The Galaxy S10 family may have introduced a new punch-hole display design and a new basic S10e member to the dynamic S10/S10+ duo, but apart from those, there weren’t as many performance upgrades compared to its predecessors, the S9 pair. Granted, Samsung managed to differentiate the three phones by the number and features of their cameras but even the Galaxy S10 5G with its six cameras and 5G modem may not do the upcoming Galaxy S11’s merits justice.
How so? Well, from the few things that have trickled down about Samsung’s 11th installment of the high-end Galaxy S line, we can already paint the phone(s) in broad strokes, and the resulting picture may turn into a masterpiece.
Galaxy S11 specs and design
Given the pains Samsung went through to achieve the OLED display piercing that returned the front camera(s) punch hole of the Galaxy S10 and Note 10, it’s unlikely to drastically change this design. Crazy soapy-shaped concept renders with wraparound displays aside, these things have to be produced in the tens of millions, so Samsung usually leaves the experiments for the midrange A-series now. Will we see a rotating camera on the S11 then, like on the Galaxy A80? Most probably not, but you can have fun with the concept below.
What Samsung might add, though, is its Sound on Display (SoD) technology that will reverberate through the top bezel negating the top speaker and thus free some useful areas to enlarge the display. Samsung already demonstrated the technology last year, and you can preview in the video below, running on a Galaxy S9+. The presentation shown in the booth cites three major advantages of such a design:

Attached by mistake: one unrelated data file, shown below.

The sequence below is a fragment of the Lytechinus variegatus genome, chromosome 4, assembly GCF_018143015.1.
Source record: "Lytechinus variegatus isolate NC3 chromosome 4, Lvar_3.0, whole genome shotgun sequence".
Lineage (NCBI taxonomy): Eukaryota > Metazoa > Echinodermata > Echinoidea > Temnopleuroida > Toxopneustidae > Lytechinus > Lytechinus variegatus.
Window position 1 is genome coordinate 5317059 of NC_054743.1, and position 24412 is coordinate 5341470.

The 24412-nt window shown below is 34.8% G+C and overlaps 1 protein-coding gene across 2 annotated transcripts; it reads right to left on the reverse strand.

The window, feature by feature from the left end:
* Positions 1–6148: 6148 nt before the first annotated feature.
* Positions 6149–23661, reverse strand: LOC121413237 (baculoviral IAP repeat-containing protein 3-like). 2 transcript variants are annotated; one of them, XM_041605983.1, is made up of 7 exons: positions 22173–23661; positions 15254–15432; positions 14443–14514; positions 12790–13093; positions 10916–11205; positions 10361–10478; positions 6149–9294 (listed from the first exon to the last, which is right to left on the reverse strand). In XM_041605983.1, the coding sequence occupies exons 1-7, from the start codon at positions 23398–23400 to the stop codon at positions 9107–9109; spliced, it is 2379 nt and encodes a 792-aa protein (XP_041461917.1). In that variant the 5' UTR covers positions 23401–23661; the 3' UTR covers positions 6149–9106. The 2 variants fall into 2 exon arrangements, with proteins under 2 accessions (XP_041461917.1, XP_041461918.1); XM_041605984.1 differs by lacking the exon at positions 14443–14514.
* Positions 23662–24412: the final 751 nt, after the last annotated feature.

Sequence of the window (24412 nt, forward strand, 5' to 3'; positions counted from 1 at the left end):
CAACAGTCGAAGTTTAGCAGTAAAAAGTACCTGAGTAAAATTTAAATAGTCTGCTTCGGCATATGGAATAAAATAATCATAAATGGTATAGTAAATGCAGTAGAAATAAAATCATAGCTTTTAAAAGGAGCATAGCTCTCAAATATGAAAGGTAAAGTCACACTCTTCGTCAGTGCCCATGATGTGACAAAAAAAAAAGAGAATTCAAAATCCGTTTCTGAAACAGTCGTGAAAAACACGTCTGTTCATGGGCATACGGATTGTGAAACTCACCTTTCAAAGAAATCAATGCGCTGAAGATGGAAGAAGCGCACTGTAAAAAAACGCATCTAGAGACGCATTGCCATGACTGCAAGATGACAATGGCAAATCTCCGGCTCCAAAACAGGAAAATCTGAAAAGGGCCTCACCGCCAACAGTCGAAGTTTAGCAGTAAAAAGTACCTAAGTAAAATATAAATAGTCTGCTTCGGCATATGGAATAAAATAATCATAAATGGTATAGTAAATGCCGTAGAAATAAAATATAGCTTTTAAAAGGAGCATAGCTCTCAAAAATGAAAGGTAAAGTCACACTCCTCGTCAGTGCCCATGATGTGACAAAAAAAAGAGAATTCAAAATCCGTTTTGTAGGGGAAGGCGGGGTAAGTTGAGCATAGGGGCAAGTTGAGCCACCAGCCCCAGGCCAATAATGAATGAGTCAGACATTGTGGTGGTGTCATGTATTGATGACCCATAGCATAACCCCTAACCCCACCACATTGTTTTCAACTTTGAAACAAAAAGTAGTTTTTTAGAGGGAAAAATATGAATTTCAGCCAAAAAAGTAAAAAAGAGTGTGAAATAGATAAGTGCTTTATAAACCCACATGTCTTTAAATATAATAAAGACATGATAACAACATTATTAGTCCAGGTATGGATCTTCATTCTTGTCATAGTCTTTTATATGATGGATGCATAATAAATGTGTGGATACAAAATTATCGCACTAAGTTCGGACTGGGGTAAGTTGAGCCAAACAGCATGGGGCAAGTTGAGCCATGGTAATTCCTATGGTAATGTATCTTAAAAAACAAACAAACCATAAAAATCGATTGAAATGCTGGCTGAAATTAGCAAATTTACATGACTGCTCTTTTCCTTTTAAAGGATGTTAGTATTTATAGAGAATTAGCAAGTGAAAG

- Eliminating the need for an earpiece hole, hence shrinking the top bezel further
- Better frequency response bringing about more distinct voice timbers during calls
- Easier waterproofing, as there will be no hole in the bezel to work around
We already explained why Samsung is unlikely to go with popping and sliding mechanisms for the front-facing camera on the Galaxy S11 due to the flagship phone conservatism factor, but what about one last option – a camera hidden under the screen? Well, Oppo teased one, and will probably unveil the phone containing it as soon as this week, but the technology has not been proven yet, and might churn out inferior snaps, even by today’s low selfie standards.
The under-panel sensors Samsung refers to here are NOT under-display camera
Moreover, we don’t even know if Samsung is considering this path in the labs. That famous keynote slideshow grab you see above does not refer to under-display cameras, contrary to how it was bandied about, but rather under-display sensor technology – think the proximity and light sensors that are behind the screen in the Galaxy S10 family, as you can see in JerryRig’s video below.
Even if Samsung is making strides in under-screen front cameras, risking a cameo on its bread-and-butter S11? Not very probable. So, what are we left with as the most probable design then. Look no further than the S10 vs Note 10 design. We’d love to see the hole filled but may have to wait a bit more for that.